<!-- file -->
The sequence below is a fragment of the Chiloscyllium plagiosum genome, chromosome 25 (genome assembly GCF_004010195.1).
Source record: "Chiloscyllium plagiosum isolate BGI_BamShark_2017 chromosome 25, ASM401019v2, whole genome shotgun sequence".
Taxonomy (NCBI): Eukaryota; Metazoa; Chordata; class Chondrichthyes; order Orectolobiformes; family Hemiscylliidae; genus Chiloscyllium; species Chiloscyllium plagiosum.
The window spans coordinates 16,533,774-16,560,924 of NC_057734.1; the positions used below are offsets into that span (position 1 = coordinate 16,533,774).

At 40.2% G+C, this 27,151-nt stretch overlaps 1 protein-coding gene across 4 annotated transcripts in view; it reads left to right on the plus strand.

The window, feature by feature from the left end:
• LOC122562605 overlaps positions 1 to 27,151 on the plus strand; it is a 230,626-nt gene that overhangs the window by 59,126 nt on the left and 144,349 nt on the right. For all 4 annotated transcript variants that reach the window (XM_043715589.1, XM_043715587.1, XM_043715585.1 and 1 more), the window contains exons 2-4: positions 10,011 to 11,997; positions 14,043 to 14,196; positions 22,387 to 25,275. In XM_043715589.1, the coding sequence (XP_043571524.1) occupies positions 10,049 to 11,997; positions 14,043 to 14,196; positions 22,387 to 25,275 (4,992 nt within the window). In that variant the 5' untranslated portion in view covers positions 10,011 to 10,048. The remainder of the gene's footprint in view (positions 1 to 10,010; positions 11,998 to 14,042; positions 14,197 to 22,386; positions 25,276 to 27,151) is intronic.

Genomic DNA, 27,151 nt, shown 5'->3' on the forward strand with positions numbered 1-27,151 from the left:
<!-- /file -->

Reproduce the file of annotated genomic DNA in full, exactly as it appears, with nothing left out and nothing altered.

The sequence below is a fragment of the Chiloscyllium plagiosum genome, chromosome 25 (genome assembly GCF_004010195.1).
Source record: "Chiloscyllium plagiosum isolate BGI_BamShark_2017 chromosome 25, ASM401019v2, whole genome shotgun sequence".
Taxonomy (NCBI): Eukaryota; Metazoa; Chordata; class Chondrichthyes; order Orectolobiformes; family Hemiscylliidae; genus Chiloscyllium; species Chiloscyllium plagiosum.
The window spans coordinates 16,533,774-16,560,924 of NC_057734.1; the positions used below are offsets into that span (position 1 = coordinate 16,533,774).

At 40.2% G+C, this 27,151-nt stretch overlaps 1 protein-coding gene across 4 annotated transcripts in view; it reads left to right on the plus strand.

The window, feature by feature from the left end:
• LOC122562605 overlaps positions 1 to 27,151 on the plus strand; it is a 230,626-nt gene that overhangs the window by 59,126 nt on the left and 144,349 nt on the right. For all 4 annotated transcript variants that reach the window (XM_043715589.1, XM_043715587.1, XM_043715585.1 and 1 more), the window contains exons 2-4: positions 10,011 to 11,997; positions 14,043 to 14,196; positions 22,387 to 25,275. In XM_043715589.1, the coding sequence (XP_043571524.1) occupies positions 10,049 to 11,997; positions 14,043 to 14,196; positions 22,387 to 25,275 (4,992 nt within the window). In that variant the 5' untranslated portion in view covers positions 10,011 to 10,048. The remainder of the gene's footprint in view (positions 1 to 10,010; positions 11,998 to 14,042; positions 14,197 to 22,386; positions 25,276 to 27,151) is intronic.

Genomic DNA, 27,151 nt, shown 5'->3' on the forward strand with positions numbered 1-27,151 from the left: